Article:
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Qualifications
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Postal Clerk - Military guide to working in a post office
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Training - 14317_23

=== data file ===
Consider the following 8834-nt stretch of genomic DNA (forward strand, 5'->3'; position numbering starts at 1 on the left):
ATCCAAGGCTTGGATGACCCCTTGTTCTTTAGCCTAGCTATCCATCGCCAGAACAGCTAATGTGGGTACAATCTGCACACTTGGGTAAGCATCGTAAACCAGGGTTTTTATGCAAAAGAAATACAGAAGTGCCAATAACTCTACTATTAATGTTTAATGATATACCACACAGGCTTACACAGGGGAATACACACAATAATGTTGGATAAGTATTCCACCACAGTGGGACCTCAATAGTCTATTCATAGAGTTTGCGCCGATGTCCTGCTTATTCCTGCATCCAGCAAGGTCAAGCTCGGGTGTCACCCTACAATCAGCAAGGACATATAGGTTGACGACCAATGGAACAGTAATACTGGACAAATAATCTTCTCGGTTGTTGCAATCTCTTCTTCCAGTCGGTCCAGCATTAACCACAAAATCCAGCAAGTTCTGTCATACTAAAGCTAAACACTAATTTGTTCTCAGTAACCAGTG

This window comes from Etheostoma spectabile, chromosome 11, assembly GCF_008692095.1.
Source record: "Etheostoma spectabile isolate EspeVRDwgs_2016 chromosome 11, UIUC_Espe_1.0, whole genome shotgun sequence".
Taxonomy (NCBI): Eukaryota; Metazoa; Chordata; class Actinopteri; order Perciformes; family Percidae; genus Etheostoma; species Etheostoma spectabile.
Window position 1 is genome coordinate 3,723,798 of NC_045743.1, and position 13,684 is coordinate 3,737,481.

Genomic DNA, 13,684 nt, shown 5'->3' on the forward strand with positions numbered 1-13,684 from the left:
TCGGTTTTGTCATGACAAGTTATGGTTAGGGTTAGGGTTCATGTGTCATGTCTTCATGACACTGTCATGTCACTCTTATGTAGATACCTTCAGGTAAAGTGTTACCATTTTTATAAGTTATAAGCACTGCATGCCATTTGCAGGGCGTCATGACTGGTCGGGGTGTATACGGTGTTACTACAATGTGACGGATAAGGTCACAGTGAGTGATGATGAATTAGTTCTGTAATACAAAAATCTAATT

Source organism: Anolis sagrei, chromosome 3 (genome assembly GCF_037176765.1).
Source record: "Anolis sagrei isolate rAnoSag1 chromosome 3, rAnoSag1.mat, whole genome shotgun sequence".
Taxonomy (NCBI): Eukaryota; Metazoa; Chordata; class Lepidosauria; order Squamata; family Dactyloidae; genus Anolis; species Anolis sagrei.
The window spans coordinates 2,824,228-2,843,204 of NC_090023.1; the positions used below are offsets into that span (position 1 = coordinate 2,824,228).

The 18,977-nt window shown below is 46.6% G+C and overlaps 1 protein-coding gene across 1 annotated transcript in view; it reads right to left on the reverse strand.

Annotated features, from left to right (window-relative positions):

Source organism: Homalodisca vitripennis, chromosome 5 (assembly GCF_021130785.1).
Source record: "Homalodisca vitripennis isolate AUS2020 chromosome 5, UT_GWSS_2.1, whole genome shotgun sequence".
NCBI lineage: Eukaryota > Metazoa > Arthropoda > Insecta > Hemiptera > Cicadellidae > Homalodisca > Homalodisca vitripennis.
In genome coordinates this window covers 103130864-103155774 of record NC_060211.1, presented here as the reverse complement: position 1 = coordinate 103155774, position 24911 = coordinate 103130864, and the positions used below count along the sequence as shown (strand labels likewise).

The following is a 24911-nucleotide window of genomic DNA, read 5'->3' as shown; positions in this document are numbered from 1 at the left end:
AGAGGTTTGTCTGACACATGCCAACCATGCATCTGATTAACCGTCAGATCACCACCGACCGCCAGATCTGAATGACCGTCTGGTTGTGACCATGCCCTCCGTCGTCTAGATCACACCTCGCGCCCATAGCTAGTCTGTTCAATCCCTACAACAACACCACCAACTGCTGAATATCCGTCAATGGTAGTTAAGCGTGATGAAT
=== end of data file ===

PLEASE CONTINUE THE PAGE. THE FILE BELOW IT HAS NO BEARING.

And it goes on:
designated  locally.    The  alternate  MPC  should  be available to carry out postal functions in the absence of the  primary  MPC  or  when  it  becomes  necessary  to assist  the  primary  MPC.     Personnel  selected  as alternate  MPCs  must  meet  the  qualifications  as  for MPCs.  Personnel selected as alternate MPCs need not be of the Postal Clerk rating or designated strikers. MAIL CLERK Mail  clerks  are  individuals  assigned  to  do  mail duties at unit mailrooms (UMRs) according to DOD regulations.   When  mail  is  in  their  possession,  mail clerks must safeguard mail at all times. Mail clerks pick up mail from a military post office and deliver it to members of their unit. Mail clerks also maintain  a  mail  directory  file  at  the  UMR.    The directory  file  must  show  the  names  of  all  personnel being served, scheduled to arrive, assigned temporary duty, and transferred personnel.  After their departure, personnel should have directory service given to their mail for 12 months or 3 months if assigned for a period of  6  months  or  less.     Mail  clerks  must  ensure transferring personnel complete an additional change of address card for filing with the serving post office. If necessary, the transfer section of a command can help in this matter.   Positive training must be supplied to mail  clerks  by  unit  postal  officers  and  UMR supervisors.     For  further  guidance,  refer  to  the Department of Defense Postal Manual, Volume II. MAIL ORDERLY Mail  orderlies  are  individuals  from  divisions, departments,  squadrons,  or  commands  who  are assigned  to  pick  up  mail  from  a  post  office  or  unit mailroom.  Aboard ship, the mail orderly will go to the post office where mail is distributed during mail call. Prior to receiving mail, the mail orderly must provide proof of identification.  Ask the mail orderly to show a DD Form 285. This form along with the mail orderly’s identification card is enough. Mail-handling  training  must  also  be  supplied  to mail orderlies.  U.S. citizenship is mandatory, and the person  must  be  eligible  for  a  Secret  Clearance  (an Entrance National Agency Check or National Agency Check  is  on  file)  if  required  to  handle  official registered mail.   Further instructions are given in the Department of Defense Postal Manual, Volume II. FINANCIAL POSTAL CLERK A  Financial  Postal  Clerk  is  a  DOD  civilian employee  in  an  overseas  shore-based  military  post office   who   has   been   assigned   custody   and accountability of a portion of the post office’s stamp and money order account. A financial postal clerk also sells postage stamps and other stamped paper (stamped cards,  stamped  envelopes,  and  so  forth),  sells  and redeems postal money orders, and accepts and delivers accountable mail as well as performs such other postal duties as are assigned by proper authority. CUSTODIAN OF POSTAL EFFECTS At  each  command  that  operates  a  post  office  a member or DOD civilian employee of the U.S. Armed Forces  will  be  designated  as  a  custodian  of  postal effects  (COPE).    The  COPE  is  accountable  for  the stamp stock and other postal effects issued to that post office  by  the  USPS.    Civilian  employees  who  are designated  as  the  COPE  should  be  under  the  direct supervision of a military supervisor.  At some time in your career you may become the command COPE. RESERVE CUSTODIAN A reserve custodian is a commissioned officer or postal clerk (E-7 or above) designated in writing by the commanding officer to hold a portion of the assigned stamp stock (stamps and cash) and blank money order forms. A reserve custodian should be designated when conditions do not allow the COPE to properly protect postal effects, such as shipboard operations, or when the commanding officer desires to limit the amount of stamp stock to be held by the COPE.  Aboard smaller ships the disbursing officer is normally designated as the reserve custodian. MONEY ORDER VERIFICATION OFFICER The money order verification officer is a person (E-7   or   above)   designated   in   writing   by   the commanding officer and is responsible for conducting the  audit  of  the  daily  money  order  business  report. Aboard  ship  the  money  order  verification  officer  is normally the disbursing officer. POSTAL OFFICER The  postal  officer  is  a  person  (E-7  or  above) designated in writing by the commanding officer with responsibility for the overall supervision of the postal 1-10

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